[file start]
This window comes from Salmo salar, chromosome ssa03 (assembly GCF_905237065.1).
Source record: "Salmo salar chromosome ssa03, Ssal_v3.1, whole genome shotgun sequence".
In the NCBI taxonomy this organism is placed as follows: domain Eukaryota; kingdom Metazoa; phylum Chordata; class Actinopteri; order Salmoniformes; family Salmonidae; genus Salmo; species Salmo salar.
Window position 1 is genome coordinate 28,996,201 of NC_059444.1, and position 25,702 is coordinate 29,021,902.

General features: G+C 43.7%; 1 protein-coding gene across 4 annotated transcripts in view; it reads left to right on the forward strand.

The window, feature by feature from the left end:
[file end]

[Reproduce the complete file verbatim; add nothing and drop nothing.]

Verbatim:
This window comes from Salmo salar, chromosome ssa03 (assembly GCF_905237065.1).
Source record: "Salmo salar chromosome ssa03, Ssal_v3.1, whole genome shotgun sequence".
In the NCBI taxonomy this organism is placed as follows: domain Eukaryota; kingdom Metazoa; phylum Chordata; class Actinopteri; order Salmoniformes; family Salmonidae; genus Salmo; species Salmo salar.
Window position 1 is genome coordinate 28,996,201 of NC_059444.1, and position 25,702 is coordinate 29,021,902.

General features: G+C 43.7%; 1 protein-coding gene across 4 annotated transcripts in view; it reads left to right on the forward strand.

The window, feature by feature from the left end: